4 cutting-edge TV remote-control trends

The newest ways to navigate your high-tech set

Published: January 2014

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Controlling that smart TV with a basic remote control seems kind of dumb, doesn’t it? Modern TVs require more sophisticated navigation than just changing channels and adjusting the volume. That’s why more TVs have advanced remotes that offer new ways of controlling a set.

These new technologies are promising, but they’re not foolproof just yet. For many operations, the familiar push-button remote is still the most reliable. Here are trends to keep an eye on:

Keyboards, touchpads, and more

Remotes with keyboards can make it a lot easier to type in text when you're searching for a movie title or entering a password. Only a few brands and models have them.

More TVs, including higher-end sets from Panasonic and Samsung, come with two remotes: a traditional model and a second one with a small touchpad that lets you move quickly around a screen. Those also usually have a few buttons for common operations such as changing the channel and adjusting volume.

LG's Magic Remotes use Nintendo Wii-like point-and-click action for onscreen navigation, abetted by a small scroll wheel. Some Sony remotes have near field communication (NFC) capability, so you can tap the remote to a phone or tablet to send content from the device to the TV.

Voice and gesture controls

Remotes for many high-end TVs have built-in microphones for voice control, and we expect more mainstream sets to have them in 2014. But in our experience, voice control hasn’t worked consistently.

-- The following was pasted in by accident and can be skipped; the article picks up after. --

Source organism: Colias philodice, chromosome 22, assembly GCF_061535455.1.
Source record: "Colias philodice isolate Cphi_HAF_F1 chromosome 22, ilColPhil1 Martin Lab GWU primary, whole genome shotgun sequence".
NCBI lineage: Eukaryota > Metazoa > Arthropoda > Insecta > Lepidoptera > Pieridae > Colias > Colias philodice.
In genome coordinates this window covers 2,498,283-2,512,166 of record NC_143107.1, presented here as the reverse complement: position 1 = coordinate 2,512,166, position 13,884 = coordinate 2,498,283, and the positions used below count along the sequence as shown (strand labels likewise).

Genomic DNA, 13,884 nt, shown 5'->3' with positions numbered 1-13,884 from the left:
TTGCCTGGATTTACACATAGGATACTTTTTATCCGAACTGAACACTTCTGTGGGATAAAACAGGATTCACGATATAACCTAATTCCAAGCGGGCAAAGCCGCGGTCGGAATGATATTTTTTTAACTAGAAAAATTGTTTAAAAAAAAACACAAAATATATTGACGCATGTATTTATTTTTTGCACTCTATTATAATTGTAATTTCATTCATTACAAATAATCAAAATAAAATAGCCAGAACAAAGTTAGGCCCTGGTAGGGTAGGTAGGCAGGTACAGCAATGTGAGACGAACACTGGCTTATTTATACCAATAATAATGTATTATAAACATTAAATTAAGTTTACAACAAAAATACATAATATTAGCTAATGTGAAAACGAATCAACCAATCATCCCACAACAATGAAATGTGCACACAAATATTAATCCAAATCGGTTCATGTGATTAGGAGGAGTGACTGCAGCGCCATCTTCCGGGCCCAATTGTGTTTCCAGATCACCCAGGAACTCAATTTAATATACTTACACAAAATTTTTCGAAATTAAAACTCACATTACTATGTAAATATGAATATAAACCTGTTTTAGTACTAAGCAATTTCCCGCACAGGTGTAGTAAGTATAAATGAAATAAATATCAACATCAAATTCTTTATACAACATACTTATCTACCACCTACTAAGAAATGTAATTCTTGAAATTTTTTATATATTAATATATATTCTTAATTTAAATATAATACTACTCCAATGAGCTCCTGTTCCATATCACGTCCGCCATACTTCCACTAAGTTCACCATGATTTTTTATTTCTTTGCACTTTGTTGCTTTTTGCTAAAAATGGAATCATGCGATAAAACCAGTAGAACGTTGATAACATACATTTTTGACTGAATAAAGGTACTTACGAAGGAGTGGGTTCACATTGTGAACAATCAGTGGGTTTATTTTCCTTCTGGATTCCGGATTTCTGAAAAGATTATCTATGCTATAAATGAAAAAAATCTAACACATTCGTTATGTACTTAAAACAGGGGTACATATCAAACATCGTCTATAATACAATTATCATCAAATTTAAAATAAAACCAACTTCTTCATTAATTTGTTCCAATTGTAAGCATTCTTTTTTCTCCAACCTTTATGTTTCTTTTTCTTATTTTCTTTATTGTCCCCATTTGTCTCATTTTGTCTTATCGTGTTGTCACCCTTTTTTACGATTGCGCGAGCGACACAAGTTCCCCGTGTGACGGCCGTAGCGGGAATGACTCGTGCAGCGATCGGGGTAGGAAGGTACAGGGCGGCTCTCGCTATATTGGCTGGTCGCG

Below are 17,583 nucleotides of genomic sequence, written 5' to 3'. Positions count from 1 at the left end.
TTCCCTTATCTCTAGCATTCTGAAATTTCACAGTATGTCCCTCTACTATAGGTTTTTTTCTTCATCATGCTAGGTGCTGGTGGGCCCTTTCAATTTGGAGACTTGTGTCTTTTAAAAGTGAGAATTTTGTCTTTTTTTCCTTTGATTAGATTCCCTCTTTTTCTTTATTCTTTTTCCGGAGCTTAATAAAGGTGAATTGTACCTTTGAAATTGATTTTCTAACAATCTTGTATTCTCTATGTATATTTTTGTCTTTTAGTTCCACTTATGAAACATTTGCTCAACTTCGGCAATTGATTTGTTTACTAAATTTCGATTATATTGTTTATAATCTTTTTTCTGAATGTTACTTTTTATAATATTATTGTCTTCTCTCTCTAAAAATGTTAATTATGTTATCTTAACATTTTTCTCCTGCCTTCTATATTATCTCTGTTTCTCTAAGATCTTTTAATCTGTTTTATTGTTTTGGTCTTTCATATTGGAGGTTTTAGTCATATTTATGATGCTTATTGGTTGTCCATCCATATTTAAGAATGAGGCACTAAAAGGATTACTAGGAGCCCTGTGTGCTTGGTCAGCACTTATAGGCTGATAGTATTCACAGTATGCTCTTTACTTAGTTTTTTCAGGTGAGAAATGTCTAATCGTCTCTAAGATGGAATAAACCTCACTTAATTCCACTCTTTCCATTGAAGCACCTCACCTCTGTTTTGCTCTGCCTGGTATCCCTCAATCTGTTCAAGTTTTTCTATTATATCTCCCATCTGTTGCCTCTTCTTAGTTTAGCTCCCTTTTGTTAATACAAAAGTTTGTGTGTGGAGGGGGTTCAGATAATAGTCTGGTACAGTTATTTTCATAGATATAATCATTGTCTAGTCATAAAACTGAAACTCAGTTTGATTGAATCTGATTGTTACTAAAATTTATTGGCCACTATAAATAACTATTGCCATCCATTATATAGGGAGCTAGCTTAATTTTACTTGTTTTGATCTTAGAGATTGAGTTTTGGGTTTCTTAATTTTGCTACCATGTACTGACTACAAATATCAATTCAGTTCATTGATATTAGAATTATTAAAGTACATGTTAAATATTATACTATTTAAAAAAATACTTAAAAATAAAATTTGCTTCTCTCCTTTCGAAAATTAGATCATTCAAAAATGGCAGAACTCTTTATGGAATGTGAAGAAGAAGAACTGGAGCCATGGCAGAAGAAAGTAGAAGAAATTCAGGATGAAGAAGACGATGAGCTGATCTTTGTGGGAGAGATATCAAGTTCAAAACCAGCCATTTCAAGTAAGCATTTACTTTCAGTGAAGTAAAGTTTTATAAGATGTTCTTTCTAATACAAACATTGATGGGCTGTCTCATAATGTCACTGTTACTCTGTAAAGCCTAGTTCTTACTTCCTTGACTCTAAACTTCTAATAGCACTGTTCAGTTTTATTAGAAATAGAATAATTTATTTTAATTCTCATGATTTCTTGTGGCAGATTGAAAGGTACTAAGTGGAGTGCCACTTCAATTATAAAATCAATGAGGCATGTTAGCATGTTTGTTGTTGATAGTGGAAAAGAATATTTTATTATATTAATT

Motion and gesture control are becoming more common but can be awkward to use and unreliable. Samsung's top TVs respond to hand gestures, and some 2014 sets will respond to detailed finger gestures.

Universal control

Is your coffee table starting to look like a remote-control landing field? A few TVs—mostly pricier sets—have remotes that can control other equipment, such as a cable box. In some cases they use external IR (infrared) blasters to do so.

Before you buy a new set, check our TV buying guide and Ratings.

Smart phones and tablets

Perhaps the biggest trend in remote controls is that more people are abandoning them in favor of using their personal mobile devices as TV remotes over the home Wi-Fi connection. A quick search of your phone or table's app store will reveal whether a remote-control app exists for your TV.

Some apps provide additional features. For example, Sony’s TV SideView app has the TV Guide program guide, which lets you search for content from your TV service, Netflix, and YouTube. Samsung’s SmartView App acts as a companion for Samsung Smart TVs. In addition to controlling your TV, set-top box, Blu-ray player or home theater, it lets you watch TV content on your mobile device.

You can use Panasonic’s TV Remote 2 app to send pictures, videos, music, or even Web content back and forth from the TV to your mobile device. And LG’s TV Remote app includes Mini TV, which lets you watch some channels on your phone or tablet, plus On Now, which offers program recommendations based on your viewing habits.

Advanced remotes speed searching


With many TVs, you have to use the remote's arrow keys to select letters on an onscreen grid, which makes entering a password or searching for a title pretty tedious. Some TVs have more Internet-friendly remotes with a keyboard, a thumbpad, or a point-and-click system.

Panasonic Viera VT- and ZT-series plasmas and WT- and DT-series LCDs come with a second remote that has a touchpad. LG plasma and LCD TVs in the 6500 series and above include the gesture-based Magic Remote (which works like a Wii game controller). And its Google TVs (the GA series) have a QWERTY keyboard as well as a Magic Remote. Samsung LCD and plasma TVs in the 5500 series and above have a touchpad remote.



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